Holiday travel can be particularly challenging for those who value a healthy lifestyle and nutrition plan. The travel process is inherently stressful and comes with its own package of confusion and distractions. Sometimes it is important to step back and make a conscious decision to approach nourishing your body with some “Intuitive Eating” strategies.
Mindful eating is simply listening to what your body is telling you. It is not a program or a diet. It is about eating when you are hungry and stopping when you are full. Taking this approach with you when you travel can help you make wise choices and nourish yourself no matter where you are at. You learn to differentiate true physiological hunger from other eating cues such as emotions, boredom or tiredness.
Knowing that you have choices or options is an important foundation as you plan for your trip. Just like other areas of your life, your nutrition approach includes being aware of where you are currently at and a perspective that envisions your future goals. It is wise to take a few moments for a reality check and ask yourself some questions: Are you dealing with any current health challenges? What triggers derail your nutrition plan? What are your health and fitness goals for the next few months or year?
Being aware of where you are and what your goals are can give you direction in the midst of travel challenges. It is also important to understand that mindful eating is a process. It may take time for you to understand or trust your body’s cues and to make choices that honor your body. Here are three simple strategies to encourage you to eat mindfully:
1. Set aside time to eat
Avoid multitasking, listening to media, talking on the phone or computing while eating. Be attentive to what your body is telling you. Allow your time for nourishing you to receive 100% of your attention. How often have you found yourself just eating while driving, watching TV or having a phone conversation and you weren’t even aware of what you actually ate?. By eating to nourish and only doing one thing at a time, you savor the food and flavors. You are aware of what you eat and how much you eat. You may even want to put down your fork between bites. It is OK to eat slowly and chew your food well. The digestive process actually begins in the mouth when saliva is mixed with food. Be aware that it takes about 20 minutes for the satiety message from your gut to reach your brain, relaying the feeling of fullness.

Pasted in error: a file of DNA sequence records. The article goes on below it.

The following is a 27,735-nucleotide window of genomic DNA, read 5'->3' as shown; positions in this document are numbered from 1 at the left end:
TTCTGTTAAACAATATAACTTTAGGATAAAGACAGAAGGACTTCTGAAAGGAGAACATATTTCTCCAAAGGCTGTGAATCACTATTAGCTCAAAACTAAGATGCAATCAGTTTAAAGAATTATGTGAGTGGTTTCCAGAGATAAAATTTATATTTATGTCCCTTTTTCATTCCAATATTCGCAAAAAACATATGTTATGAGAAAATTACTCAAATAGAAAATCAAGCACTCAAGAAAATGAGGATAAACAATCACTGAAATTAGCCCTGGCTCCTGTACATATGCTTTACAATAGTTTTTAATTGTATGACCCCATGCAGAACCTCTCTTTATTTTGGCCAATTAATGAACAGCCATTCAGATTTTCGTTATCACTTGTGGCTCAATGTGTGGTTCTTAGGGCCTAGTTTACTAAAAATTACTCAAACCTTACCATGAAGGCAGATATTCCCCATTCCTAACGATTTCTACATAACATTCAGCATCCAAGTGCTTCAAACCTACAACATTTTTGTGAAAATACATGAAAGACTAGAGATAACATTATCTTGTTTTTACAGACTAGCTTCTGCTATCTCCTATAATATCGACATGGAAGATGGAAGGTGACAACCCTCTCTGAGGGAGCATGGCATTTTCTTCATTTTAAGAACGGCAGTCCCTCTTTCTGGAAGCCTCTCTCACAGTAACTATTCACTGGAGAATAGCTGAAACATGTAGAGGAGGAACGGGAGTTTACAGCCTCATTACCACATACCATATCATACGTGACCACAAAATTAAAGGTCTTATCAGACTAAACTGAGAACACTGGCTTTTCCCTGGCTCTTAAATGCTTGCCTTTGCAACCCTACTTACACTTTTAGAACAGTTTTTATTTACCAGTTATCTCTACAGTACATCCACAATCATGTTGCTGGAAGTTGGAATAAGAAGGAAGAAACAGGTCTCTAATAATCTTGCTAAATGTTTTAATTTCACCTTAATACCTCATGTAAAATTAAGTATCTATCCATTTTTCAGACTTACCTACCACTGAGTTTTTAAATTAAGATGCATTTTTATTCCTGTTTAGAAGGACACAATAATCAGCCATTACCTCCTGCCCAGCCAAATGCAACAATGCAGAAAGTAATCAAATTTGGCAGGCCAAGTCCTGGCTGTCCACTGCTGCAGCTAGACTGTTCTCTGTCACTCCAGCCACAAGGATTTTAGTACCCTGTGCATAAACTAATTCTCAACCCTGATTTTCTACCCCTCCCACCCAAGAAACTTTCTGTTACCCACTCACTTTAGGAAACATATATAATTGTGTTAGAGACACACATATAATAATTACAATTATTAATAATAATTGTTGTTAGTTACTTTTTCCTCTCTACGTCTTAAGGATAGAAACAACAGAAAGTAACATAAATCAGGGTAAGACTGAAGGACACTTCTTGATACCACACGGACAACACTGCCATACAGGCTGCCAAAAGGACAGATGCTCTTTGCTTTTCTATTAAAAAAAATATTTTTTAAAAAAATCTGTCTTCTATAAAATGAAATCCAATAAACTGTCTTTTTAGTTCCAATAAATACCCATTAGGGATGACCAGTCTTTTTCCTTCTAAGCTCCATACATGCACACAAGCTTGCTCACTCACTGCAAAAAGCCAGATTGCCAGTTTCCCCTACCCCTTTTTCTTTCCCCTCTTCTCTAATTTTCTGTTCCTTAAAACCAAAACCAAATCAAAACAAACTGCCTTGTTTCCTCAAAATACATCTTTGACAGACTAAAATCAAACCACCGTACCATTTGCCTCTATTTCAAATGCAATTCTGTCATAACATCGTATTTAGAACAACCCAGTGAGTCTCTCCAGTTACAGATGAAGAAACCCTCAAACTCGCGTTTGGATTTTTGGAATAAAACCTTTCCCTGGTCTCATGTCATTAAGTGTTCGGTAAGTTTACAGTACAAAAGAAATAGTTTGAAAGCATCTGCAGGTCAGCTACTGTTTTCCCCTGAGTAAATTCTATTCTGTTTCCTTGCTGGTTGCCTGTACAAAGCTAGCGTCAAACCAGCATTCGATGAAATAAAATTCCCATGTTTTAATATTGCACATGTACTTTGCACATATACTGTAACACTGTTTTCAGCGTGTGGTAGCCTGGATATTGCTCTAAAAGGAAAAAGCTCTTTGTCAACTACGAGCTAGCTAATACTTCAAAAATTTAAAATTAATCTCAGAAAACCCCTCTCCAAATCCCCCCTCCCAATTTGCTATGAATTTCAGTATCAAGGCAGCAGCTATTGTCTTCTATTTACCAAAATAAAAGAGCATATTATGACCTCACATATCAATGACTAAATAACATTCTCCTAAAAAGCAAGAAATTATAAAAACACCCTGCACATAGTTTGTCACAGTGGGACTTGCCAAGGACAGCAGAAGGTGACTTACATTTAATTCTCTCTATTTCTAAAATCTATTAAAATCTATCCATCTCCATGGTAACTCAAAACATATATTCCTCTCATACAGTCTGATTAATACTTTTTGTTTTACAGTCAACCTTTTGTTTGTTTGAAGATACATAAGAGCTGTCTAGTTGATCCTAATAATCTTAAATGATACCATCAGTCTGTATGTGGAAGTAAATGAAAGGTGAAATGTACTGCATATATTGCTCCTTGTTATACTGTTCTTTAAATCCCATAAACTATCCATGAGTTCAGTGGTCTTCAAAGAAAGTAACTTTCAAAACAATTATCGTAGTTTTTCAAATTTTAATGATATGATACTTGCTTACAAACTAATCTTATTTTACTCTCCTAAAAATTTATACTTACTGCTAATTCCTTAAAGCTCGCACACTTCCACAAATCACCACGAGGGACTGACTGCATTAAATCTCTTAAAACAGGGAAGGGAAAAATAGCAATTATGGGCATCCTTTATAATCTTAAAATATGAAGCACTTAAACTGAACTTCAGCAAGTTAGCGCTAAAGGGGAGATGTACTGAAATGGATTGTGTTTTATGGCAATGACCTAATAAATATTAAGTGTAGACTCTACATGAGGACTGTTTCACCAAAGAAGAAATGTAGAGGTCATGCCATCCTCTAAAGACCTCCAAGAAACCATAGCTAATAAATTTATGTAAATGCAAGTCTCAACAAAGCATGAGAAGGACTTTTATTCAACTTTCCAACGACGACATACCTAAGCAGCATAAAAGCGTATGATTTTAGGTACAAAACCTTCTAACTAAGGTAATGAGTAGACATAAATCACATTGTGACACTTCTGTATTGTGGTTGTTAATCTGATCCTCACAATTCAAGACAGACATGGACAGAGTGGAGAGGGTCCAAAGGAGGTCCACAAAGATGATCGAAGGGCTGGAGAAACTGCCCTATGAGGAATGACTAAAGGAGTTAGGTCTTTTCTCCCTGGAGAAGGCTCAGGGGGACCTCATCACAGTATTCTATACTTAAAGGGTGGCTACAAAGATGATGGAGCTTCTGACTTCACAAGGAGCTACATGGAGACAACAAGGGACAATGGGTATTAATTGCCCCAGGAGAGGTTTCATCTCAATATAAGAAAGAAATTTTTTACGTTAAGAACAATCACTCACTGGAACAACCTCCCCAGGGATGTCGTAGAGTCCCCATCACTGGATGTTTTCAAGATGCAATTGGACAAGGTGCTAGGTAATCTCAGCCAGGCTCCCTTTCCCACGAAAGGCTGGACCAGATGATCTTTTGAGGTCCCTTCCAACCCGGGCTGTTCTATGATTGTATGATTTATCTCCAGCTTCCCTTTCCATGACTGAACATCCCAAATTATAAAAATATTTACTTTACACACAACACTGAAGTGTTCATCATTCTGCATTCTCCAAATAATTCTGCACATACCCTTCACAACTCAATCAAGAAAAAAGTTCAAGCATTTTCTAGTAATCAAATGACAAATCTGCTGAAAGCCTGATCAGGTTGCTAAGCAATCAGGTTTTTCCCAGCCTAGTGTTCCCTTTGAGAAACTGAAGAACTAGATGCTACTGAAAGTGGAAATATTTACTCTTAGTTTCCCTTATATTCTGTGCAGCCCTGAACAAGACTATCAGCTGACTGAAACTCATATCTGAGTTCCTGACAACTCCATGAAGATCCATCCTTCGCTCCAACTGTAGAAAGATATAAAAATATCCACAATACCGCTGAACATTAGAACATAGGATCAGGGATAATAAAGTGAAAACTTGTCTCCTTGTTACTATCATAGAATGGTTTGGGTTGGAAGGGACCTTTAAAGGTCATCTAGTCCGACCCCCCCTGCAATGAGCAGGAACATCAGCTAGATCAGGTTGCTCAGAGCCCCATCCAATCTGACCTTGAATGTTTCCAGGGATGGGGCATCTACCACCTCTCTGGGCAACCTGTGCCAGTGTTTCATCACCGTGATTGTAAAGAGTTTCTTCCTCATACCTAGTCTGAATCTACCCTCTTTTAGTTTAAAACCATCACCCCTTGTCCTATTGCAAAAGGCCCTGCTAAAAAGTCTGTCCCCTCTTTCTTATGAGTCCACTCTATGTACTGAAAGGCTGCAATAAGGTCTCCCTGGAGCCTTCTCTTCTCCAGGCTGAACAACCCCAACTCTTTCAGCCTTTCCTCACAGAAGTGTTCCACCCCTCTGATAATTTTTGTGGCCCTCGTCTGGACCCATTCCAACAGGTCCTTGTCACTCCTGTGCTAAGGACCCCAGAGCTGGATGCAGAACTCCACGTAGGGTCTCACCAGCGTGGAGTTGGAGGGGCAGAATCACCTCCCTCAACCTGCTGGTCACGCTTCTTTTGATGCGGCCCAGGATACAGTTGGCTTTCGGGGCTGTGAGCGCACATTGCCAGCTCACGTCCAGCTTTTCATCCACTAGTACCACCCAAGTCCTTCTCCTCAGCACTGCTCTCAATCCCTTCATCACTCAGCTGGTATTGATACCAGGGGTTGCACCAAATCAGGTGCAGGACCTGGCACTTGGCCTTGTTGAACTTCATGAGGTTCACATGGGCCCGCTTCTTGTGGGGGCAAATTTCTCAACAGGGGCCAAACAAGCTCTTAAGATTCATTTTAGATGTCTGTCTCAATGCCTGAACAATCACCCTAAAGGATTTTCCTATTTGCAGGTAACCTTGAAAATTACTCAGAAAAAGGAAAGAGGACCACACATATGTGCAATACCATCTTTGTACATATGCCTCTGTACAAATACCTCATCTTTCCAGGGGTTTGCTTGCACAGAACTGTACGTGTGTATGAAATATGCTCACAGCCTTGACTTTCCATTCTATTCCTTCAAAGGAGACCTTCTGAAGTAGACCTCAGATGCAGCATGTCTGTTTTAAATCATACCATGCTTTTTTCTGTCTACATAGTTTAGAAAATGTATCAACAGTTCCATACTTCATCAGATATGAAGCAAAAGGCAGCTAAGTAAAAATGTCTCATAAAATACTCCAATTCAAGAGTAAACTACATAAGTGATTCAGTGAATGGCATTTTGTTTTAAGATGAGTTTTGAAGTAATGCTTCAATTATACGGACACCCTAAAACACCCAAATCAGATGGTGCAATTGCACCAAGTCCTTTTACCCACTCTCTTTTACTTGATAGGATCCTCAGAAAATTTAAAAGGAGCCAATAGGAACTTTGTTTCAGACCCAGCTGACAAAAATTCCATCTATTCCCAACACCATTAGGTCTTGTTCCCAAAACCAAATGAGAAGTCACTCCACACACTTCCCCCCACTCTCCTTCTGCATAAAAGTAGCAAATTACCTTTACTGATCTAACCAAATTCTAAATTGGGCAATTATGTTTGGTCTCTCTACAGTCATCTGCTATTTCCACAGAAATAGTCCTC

2. Thinking and speaking
Treat yourself with respect and value. Observe your thoughts and inner comments to yourself. Are they judgmental or condemning? Instead of negative thoughts such as “I’m so stupid—why did I eat that?” Use positive affirmations that encourage and draw you into appreciating your body. Think about a good friend that you love and respect. How do you speak of them or describe them. Then apply those positive values and descriptions to yourself. An example of this could be: “Today I appreciate the gift of my body and I treasure and honor it; I treat myself with value and respect”.
3. Be Prepared
Pack your own bag of nourishing snacks. This allows you to eat when your body is asking for nourishment. This also reduces the tendency to let yourself get ravenously hungry and grab whatever is available. It allows you to make the best choices for nourishing your body. You don’t have to panic about food because you have provisions in case you need them. The snack bag can be something as simple as an apple, trail mix or a few almonds. If you want to be more creative you may include a wrap or sandwich and a food bar.
Mindfulness when you eat is a valuable way to reduce stress related eating. You nourish your body basing your decisions on accurately decoding your body’s feedback. Mindful eating guidelines can help create the balance your body needs and simplify the stress of holiday travel.
Brenda Mulder, Registered Dietitian and Flight Attendant offers ‘Healthy Choices For Travel Junkies’ at her website, www.inflightdietitian.com.
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